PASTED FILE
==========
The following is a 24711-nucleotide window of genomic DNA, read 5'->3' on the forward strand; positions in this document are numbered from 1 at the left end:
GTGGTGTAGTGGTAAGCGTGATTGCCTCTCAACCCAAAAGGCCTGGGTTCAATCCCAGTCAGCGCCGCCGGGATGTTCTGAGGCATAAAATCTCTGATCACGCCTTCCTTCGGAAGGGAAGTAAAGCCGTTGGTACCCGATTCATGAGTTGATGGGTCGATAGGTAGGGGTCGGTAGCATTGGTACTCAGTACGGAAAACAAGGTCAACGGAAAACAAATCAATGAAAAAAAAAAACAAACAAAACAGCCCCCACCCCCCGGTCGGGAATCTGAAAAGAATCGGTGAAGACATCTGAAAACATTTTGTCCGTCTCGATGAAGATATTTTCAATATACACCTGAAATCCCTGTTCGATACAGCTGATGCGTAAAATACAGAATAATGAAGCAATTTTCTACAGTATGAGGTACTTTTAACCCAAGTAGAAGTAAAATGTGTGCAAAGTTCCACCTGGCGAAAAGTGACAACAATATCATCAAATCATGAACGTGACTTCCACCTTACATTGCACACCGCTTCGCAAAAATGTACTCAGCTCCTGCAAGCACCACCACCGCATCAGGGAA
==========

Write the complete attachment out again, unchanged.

The following is a 24711-nucleotide window of genomic DNA, read 5'->3' on the forward strand; positions in this document are numbered from 1 at the left end:
GTGGTGTAGTGGTAAGCGTGATTGCCTCTCAACCCAAAAGGCCTGGGTTCAATCCCAGTCAGCGCCGCCGGGATGTTCTGAGGCATAAAATCTCTGATCACGCCTTCCTTCGGAAGGGAAGTAAAGCCGTTGGTACCCGATTCATGAGTTGATGGGTCGATAGGTAGGGGTCGGTAGCATTGGTACTCAGTACGGAAAACAAGGTCAACGGAAAACAAATCAATGAAAAAAAAAAACAAACAAAACAGCCCCCACCCCCCGGTCGGGAATCTGAAAAGAATCGGTGAAGACATCTGAAAACATTTTGTCCGTCTCGATGAAGATATTTTCAATATACACCTGAAATCCCTGTTCGATACAGCTGATGCGTAAAATACAGAATAATGAAGCAATTTTCTACAGTATGAGGTACTTTTAACCCAAGTAGAAGTAAAATGTGTGCAAAGTTCCACCTGGCGAAAAGTGACAACAATATCATCAAATCATGAACGTGACTTCCACCTTACATTGCACACCGCTTCGCAAAAATGTACTCAGCTCCTGCAAGCACCACCACCGCATCAGGGAA